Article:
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“Bite-Size Bits of Local, National, and Global History”
Charleston in Charleston County, South Carolina — The American South (South Atlantic)
 

Fort Moultrie

 
 
Fort Moultrie Marker image. Click for full size.
Photographed By Craig Swain, May 3, 2010
1. Fort Moultrie Marker
Inscription.  Fort Moultrie and Fort Sumter controlled Charleston Harbor.

Fort Moultrie, on Sullivan's Island directly in front of you, had been an early harbor defense and was the site of Charleston's famous Revolutionary War palmetto-log fort. Fort Sumter was built here on a shoal opposite Fort Moultrie when America strengthened its seacoast defenses after the War of 1812. Charleston's narrow main ship channel passed between the two forts. Enemy ships venturing there would be trapped in a crossfire of cannon.

With the surrender of Fort Sumter in 1861, Union forces evacuated, leaving Charleston's defenses in Confederate hands. The South effectively controlled the harbor from 1861-65 despite Union blockade and bombardment, and the port of Charleston remained open to daring blockade runners supplying the South.
 
Erected by Fort Sumter National Monument, South Carolina - National Park Service - U.S. Department of the Interior.
 
Topics. This historical marker is listed in these topic lists: Forts and CastlesWar, US CivilWaterways & Vessels. A significant historical year for this entry is 1812.
 
Location.
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32° 45.141′ N, 79° 52.475′ W. Marker is in Charleston, South Carolina, in Charleston County. Marker is located at Fort Sumter National Monument and only reached by boat. See links below for more information about access to the site. Touch for map. Marker is in this post office area: Charleston SC 29412, United States of America. Touch for directions.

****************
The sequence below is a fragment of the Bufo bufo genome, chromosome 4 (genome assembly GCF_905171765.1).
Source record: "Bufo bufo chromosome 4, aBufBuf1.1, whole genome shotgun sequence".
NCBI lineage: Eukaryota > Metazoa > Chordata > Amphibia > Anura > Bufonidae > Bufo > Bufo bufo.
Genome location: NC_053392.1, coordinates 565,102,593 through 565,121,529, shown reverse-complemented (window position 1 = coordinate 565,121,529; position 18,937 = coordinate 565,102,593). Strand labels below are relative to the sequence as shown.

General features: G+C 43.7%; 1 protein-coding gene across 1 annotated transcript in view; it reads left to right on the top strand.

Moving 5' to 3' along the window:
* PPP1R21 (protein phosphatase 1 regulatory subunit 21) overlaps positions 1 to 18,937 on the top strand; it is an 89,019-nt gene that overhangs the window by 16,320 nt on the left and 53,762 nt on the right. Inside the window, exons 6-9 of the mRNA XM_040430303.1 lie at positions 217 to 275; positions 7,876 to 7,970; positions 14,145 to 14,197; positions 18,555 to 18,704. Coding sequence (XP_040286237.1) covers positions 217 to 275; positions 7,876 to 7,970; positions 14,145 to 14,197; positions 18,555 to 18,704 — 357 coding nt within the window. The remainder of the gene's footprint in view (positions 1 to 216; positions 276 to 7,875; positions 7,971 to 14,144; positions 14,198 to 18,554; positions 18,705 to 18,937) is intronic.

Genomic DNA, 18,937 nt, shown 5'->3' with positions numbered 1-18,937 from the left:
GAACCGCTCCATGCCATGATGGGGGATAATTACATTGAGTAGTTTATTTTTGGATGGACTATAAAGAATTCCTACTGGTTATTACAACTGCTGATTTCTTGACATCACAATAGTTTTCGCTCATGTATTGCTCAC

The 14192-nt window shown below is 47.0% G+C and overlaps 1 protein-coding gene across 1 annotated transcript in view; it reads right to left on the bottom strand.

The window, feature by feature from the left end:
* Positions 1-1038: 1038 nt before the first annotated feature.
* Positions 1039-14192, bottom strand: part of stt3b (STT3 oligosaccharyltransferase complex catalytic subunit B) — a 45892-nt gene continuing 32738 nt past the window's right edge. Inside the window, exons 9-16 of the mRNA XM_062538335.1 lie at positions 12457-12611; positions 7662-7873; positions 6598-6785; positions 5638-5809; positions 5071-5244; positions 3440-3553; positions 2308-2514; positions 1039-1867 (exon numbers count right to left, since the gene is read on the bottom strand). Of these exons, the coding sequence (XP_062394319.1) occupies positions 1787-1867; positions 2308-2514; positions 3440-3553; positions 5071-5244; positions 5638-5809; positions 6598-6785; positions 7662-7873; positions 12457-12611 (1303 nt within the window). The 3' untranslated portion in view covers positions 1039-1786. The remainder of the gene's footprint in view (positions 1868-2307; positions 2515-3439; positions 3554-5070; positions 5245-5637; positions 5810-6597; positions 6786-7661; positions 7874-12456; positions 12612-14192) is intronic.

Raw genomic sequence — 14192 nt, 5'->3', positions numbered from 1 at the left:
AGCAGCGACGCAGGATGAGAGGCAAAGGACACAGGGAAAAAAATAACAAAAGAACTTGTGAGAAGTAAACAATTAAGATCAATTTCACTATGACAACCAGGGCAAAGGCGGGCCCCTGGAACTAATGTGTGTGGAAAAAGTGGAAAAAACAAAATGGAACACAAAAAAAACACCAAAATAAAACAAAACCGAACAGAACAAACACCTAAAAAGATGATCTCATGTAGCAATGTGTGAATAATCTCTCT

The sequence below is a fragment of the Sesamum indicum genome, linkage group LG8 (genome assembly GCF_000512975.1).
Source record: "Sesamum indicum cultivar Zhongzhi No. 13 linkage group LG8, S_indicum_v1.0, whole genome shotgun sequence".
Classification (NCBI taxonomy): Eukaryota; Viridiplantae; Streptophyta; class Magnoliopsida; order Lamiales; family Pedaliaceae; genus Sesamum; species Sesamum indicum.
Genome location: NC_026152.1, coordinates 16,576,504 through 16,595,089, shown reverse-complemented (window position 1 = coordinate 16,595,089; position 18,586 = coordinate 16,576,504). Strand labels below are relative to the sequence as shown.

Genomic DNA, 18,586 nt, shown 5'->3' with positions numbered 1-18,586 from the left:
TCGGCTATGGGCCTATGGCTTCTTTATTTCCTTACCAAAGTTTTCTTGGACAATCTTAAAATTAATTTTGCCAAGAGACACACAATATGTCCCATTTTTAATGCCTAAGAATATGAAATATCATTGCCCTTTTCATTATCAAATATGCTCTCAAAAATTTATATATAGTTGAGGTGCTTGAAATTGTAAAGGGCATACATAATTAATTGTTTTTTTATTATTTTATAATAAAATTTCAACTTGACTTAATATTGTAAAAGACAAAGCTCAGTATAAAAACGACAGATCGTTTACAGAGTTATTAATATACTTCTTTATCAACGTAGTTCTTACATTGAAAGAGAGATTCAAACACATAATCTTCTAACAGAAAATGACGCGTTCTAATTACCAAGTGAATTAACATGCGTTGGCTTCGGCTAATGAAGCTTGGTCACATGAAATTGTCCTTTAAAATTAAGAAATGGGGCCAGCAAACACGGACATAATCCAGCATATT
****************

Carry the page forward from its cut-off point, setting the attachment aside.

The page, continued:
Other nearby markers. At least 8 other markers are within walking distance of this marker. Flags of the Fort (here, next to this marker); Charleston Besieged (a few steps from this marker); Fort Johnson (a few steps from this marker); Morris Island (a few steps from this marker); Major Robert Anderson (a few steps from this marker); a different marker also named Morris Island (a few steps from this marker); 8-inch (200 Pounder) Parrott (a few steps from this marker); Fort Sumter Today (within shouting distance of this marker). Touch for a list and map of all markers in Charleston.
 
More about this marker. On the lower left is a map of Charleston harbor with the defenses noted. This 1863 map illustrates the strategic importance of Fort Moultrie and Fort Sumter in controlling the entrance to Charleston Harbor; the narrow main ship channel passed between the two forts. The currents of Charleston Harbor are constantly shifting, and today's channel differs from that of the 1860s.

On the upper right is a portrait of Major Robert Anderson, who assumed
Map of Charleston Harbor image. Click for full size.
Photographed By Craig Swain, May 3, 2010
2. Map of Charleston Harbor
command of Union forces at Fort Moultrie in November 1860, on the eve of the Civil War. This Kentucky-born major was the son of a Revolutionary War defender of Charleston.


In the bottom right is an illustration depicting the Federal evacuation of Fort Moultrie. Major Robert Anderson secretly evacuated Fort Moultrie on the night of December 26, 1860, moving his command to Fort Sumter. South Carolina had seceded from the Union six days before, and Anderson realized that his eighty-five men could not hold Fort Moultrie against attack. The move infuriated the secessionists who felt that all harbor forts belonged to South Carolina.
 
Also see . . .  Fort Moultrie. National Park Service page for Fort Moultrie. (Submitted on May 18, 2010, by Craig Swain of Leesburg, Virginia.) 
 
Fort Moultrie Marker image. Click for full size.
Photographed By Craig Swain, May 3, 2010
3. Fort Moultrie Marker
Sullivan's Island From Fort Sumter image. Click for full size.
Photographed By Craig Swain, May 3, 2010
4. Sullivan's Island From Fort Sumter
Fort Moultrie stands in the distant center, on Sullivan's Island.
Fort Moultrie image. Click for full size.
Photographed By Bill Coughlin, August 3, 2013
5. Fort Moultrie
Fort Moultrie on Sullivans Island image. Click for full size.
Photographed By Bill Coughlin, August 3, 2013
6. Fort Moultrie on Sullivans Island
 
 
Credits. This page was last revised on October 27, 2020. It was originally submitted on May 18, 2010, by Craig Swain of Leesburg, Virginia. This page has been viewed 1,418 times since then and 91 times this year. Photos:   1, 2, 3, 4. submitted on May 18, 2010, by Craig Swain of Leesburg, Virginia.   5, 6. submitted on August 18, 2013, by Bill Coughlin of Woodland Park, New Jersey.

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Jun. 17, 2024